The fallout from this study is that suddenly cardiologists are asking lots of questions about depression. One obvious question is: how can taking an antidepressant for 6 months prevent a heart attack for 8 years? Is it because if you’re depressed you’re less likely to do your rehab so you don’t recover fully? Or maybe that pervasive “why bother?” attitude means you start skipping your heart medications. Another reason may be the simple fact that, in addition to being an antidepressant, escitalopram is a gentle blood thinner and by boosting the blood-thinning effect of aspirin, it may help prevent a second heart attack.
A second big question cardiologists are asking is: “Why me?” Cardiologists like to think about pumps, fuel, and electrics. But it’s also their job to make sure you receive all the cardiac cocktail components that could improve your prognosis. This creates a minor conundrum because many cardiologists feel there’s plenty to do with the heart without having to sort out whether the brain is coping, too. That’s why, immediately following the release of this study, one could hear a collective sigh emanating from cardiologists everywhere as they lamented “Am I now supposed to be a shrink, too?” In addition to everything else – like, oh, I don’t know … SAVING LIVES – must I discuss … (pause here and wince) … feelings? As one colleague put it, the news caused him to stare intently at the escitalopram samples on his desk, wondering if he, too, would soon need the drug.
For now, it’s worth noting that this was just one study, done in Korea, and it needs to be repeated before becoming standard practice. But until then, it at least has cardiologists talking about depression. Undoubtedly, we’ll need the help of family doctors and psychiatrists, but now, more than ever, we have good reason to begin the conversation.
Some final thoughts on hearts and brains …
The escitalopram heart/brain study supports something many have suspected for a long time: there’s a special connection between the heart and brain. They’re like a little old married couple, and we have to make sure both are looked after if the individuals are to thrive. But to me, the most intriguing thing about this study isn’t the heart/brain connection, it’s whether the findings might be applicable to other diseases. Imagine, for example, if the same study was done in patients with newly diagnosed cancer, and if identifying and treating their depression resulted in a 31% higher cure rate. In addition to blowing the “escitalopram prevents heart attacks because it’s a blood thinner” hypothesis out of the water, this news would have every oncologist diligently screening their patients for depression.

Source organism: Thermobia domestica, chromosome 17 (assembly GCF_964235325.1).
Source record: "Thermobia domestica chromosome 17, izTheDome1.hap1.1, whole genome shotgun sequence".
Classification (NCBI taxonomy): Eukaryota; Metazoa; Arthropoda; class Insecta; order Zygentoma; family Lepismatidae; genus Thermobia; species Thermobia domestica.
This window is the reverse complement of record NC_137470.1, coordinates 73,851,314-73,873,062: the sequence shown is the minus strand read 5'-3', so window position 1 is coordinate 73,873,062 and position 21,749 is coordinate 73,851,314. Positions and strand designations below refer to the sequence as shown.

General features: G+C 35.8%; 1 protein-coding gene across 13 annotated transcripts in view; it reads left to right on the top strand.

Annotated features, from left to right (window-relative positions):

As for cardiologists, until now we’ve not been at the forefront of diagnosing mental illness, even something as common as depression. Often it’s the family doctor. Sometimes the spouse or a family member raises the question. It’s hardly ever the patient. One reason the diagnosis slips by is that everyone thinks depressed people reveal themselves by sobbing all day. Unh-uh. Lots of depressed people wake in the morning, get dressed, and go to work. In Bermuda we are expert at hiding our feelings behind designer sunglasses, Dark & Stormies, and mandatory “Good mornings.” So, it’s worth taking a little test, if only to familiarize yourself with the symptoms. The Beck test used in last month’s study isn’t widely available because it’s copyrighted and you have to pay for it (can we possibly insert any more obstacles between the mentally ill and their treatment?). But here’s a similar one you can take for free – it’s called the Patient Heath Questionnaire (PHQ-9.) Check it out. Who knows, what you learn about depression today might help prevent a future heart attack in someone you love.